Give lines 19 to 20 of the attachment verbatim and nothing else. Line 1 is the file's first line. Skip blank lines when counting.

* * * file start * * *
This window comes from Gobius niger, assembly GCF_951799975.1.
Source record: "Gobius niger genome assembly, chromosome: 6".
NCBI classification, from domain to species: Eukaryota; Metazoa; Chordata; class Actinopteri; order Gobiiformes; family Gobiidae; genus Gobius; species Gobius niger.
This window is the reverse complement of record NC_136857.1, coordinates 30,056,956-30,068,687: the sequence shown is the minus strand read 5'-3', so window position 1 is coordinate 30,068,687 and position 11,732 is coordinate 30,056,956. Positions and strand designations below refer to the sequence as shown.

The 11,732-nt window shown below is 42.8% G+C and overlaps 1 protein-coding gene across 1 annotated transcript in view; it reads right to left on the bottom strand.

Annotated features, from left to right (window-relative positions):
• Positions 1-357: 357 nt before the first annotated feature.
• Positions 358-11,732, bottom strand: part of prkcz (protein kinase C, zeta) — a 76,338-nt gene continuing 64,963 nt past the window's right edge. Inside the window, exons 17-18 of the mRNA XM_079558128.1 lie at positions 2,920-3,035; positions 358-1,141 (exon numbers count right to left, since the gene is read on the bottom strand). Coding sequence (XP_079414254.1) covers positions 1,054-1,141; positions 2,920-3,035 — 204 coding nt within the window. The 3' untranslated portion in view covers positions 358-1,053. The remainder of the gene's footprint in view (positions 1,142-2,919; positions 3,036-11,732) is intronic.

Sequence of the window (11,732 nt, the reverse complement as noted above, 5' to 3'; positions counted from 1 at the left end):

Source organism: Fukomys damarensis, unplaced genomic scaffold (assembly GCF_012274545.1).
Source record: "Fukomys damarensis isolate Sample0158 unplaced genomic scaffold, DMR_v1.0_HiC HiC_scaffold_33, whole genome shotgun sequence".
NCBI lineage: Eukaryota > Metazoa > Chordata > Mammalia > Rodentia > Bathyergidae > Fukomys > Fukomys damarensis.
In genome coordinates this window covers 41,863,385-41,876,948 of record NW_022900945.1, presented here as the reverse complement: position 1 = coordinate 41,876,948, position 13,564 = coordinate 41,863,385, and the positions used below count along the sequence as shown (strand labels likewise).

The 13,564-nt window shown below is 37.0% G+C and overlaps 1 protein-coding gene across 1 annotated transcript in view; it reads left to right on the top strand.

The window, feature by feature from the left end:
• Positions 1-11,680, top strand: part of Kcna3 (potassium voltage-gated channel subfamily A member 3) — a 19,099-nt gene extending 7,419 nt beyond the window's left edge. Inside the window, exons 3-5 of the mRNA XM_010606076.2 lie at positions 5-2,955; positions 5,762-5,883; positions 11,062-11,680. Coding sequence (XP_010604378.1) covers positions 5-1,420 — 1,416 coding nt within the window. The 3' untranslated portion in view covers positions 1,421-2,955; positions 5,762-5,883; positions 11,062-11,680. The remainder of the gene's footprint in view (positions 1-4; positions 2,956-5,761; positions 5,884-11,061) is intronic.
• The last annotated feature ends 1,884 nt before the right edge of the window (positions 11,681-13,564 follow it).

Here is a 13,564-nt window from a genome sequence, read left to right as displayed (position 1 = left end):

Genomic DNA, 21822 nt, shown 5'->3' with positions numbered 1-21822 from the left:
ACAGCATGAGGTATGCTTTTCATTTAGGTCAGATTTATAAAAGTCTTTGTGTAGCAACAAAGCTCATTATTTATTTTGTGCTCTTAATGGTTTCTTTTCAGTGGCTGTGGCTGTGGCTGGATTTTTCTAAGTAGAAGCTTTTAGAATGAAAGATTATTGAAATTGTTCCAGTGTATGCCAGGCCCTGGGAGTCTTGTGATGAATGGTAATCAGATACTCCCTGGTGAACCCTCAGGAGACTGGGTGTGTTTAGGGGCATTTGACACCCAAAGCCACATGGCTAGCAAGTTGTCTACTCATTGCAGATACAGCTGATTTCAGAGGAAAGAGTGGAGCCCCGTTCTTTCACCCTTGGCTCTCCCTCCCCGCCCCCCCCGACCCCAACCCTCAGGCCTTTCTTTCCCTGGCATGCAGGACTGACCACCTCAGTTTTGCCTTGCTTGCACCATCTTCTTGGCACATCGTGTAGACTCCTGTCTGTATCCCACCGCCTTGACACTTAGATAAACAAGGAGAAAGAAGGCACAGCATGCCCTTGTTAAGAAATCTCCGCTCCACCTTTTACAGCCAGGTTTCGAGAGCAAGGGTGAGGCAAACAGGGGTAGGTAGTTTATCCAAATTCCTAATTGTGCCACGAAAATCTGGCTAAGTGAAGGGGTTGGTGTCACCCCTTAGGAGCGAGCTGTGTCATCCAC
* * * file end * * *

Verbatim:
Genomic DNA, 21822 nt, shown 5'->3' with positions numbered 1-21822 from the left:
ACAGCATGAGGTATGCTTTTCATTTAGGTCAGATTTATAAAAGTCTTTGTGTAGCAACAAAGCTCATTATTTATTTTGTGCTCTTAATGGTTTCTTTTCAGTGGCTGTGGCTGTGGCTGGATTTTTCTAAGTAGAAGCTTTTAGAATGAAAGATTATTGAAATTGTTCCAGTGTATGCCAGGCCCTGGGAGTCTTGTGATGAATGGTAATCAGATACTCCCTGGTGAACCCTCAGGAGACTGGGTGTGTTTAGGGGCATTTGACACCCAAAGCCACATGGCTAGCAAGTTGTCTACTCATTGCAGATACAGCTGATTTCAGAGGAAAGAGTGGAGCCCCGTTCTTTCACCCTTGGCTCTCCCTCCCCGCCCCCCCCGACCCCAACCCTCAGGCCTTTCTTTCCCTGGCATGCAGGACTGACCACCTCAGTTTTGCCTTGCTTGCACCATCTTCTTGGCACATCGTGTAGACTCCTGTCTGTATCCCACCGCCTTGACACTTAGATAAACAAGGAGAAAGAAGGCACAGCATGCCCTTGTTAAGAAATCTCCGCTCCACCTTTTACAGCCAGGTTTCGAGAGCAAGGGTGAGGCAAACAGGGGTAGGTAGTTTATCCAAATTCCTAATTGTGCCACGAAAATCTGGCTAAGTGAAGGGGTTGGTGTCACCCCTTAGGAGCGAGCTGTGTCATCCAC